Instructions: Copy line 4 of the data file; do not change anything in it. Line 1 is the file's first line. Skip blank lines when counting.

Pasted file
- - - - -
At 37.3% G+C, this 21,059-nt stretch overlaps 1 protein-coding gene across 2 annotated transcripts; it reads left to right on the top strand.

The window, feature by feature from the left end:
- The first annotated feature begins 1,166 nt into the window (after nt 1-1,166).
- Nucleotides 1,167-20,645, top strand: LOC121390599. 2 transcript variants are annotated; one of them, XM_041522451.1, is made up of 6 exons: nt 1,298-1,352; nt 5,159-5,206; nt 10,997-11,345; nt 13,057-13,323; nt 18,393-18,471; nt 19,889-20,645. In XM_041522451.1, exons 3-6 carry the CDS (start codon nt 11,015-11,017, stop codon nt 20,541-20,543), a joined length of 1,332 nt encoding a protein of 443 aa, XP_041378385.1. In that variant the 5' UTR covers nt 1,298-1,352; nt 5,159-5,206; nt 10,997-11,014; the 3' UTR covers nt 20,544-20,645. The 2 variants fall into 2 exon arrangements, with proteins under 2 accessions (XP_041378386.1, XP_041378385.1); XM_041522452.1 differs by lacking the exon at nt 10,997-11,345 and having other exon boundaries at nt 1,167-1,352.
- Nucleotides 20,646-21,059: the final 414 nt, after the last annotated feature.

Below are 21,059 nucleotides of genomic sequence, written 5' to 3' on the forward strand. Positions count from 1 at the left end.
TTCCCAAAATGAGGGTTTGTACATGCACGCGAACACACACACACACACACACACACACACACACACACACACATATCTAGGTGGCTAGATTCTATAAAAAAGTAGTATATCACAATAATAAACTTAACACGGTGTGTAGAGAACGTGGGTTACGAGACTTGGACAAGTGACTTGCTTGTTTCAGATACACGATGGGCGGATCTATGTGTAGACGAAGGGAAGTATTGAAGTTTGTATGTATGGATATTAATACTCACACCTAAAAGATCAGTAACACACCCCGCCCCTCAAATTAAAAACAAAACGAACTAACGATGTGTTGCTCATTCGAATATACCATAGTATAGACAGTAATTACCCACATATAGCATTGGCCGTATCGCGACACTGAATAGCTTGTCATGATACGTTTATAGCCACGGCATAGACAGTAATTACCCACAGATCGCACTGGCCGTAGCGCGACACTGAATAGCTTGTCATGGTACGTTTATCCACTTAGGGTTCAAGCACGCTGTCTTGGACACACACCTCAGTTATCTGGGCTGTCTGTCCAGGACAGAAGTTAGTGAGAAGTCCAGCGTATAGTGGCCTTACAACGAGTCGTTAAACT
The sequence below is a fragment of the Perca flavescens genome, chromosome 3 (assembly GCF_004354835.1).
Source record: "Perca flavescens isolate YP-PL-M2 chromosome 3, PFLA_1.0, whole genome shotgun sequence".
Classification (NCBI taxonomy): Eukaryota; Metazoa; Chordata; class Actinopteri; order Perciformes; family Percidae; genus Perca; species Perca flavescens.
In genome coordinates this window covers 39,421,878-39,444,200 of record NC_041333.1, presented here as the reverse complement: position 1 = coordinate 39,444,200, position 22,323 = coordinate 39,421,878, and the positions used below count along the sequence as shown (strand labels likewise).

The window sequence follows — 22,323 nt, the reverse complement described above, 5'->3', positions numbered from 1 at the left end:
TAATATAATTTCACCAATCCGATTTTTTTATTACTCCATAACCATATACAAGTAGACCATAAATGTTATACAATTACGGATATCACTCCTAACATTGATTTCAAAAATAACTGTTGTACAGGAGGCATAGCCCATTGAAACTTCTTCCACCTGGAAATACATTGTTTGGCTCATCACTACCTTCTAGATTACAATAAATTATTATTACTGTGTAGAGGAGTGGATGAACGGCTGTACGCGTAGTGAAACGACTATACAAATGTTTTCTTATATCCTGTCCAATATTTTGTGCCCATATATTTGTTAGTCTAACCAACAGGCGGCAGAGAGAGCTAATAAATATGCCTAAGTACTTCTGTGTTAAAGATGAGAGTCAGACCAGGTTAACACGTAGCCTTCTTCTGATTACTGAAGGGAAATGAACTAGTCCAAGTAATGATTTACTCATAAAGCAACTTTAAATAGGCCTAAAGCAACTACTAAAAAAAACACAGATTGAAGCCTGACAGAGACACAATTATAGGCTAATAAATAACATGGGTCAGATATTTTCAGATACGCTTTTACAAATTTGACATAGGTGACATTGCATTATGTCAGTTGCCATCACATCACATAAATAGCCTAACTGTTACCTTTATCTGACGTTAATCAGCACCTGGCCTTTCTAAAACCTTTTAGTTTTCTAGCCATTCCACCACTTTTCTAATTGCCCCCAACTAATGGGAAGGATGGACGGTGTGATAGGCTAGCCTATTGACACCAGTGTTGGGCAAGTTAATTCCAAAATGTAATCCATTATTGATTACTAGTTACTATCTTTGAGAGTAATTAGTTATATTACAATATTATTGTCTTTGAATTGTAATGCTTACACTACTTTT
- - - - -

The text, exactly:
- Nucleotides 1,167-20,645, top strand: LOC121390599. 2 transcript variants are annotated; one of them, XM_041522451.1, is made up of 6 exons: nt 1,298-1,352; nt 5,159-5,206; nt 10,997-11,345; nt 13,057-13,323; nt 18,393-18,471; nt 19,889-20,645. In XM_041522451.1, exons 3-6 carry the CDS (start codon nt 11,015-11,017, stop codon nt 20,541-20,543), a joined length of 1,332 nt encoding a protein of 443 aa, XP_041378385.1. In that variant the 5' UTR covers nt 1,298-1,352; nt 5,159-5,206; nt 10,997-11,014; the 3' UTR covers nt 20,544-20,645. The 2 variants fall into 2 exon arrangements, with proteins under 2 accessions (XP_041378386.1, XP_041378385.1); XM_041522452.1 differs by lacking the exon at nt 10,997-11,345 and having other exon boundaries at nt 1,167-1,352.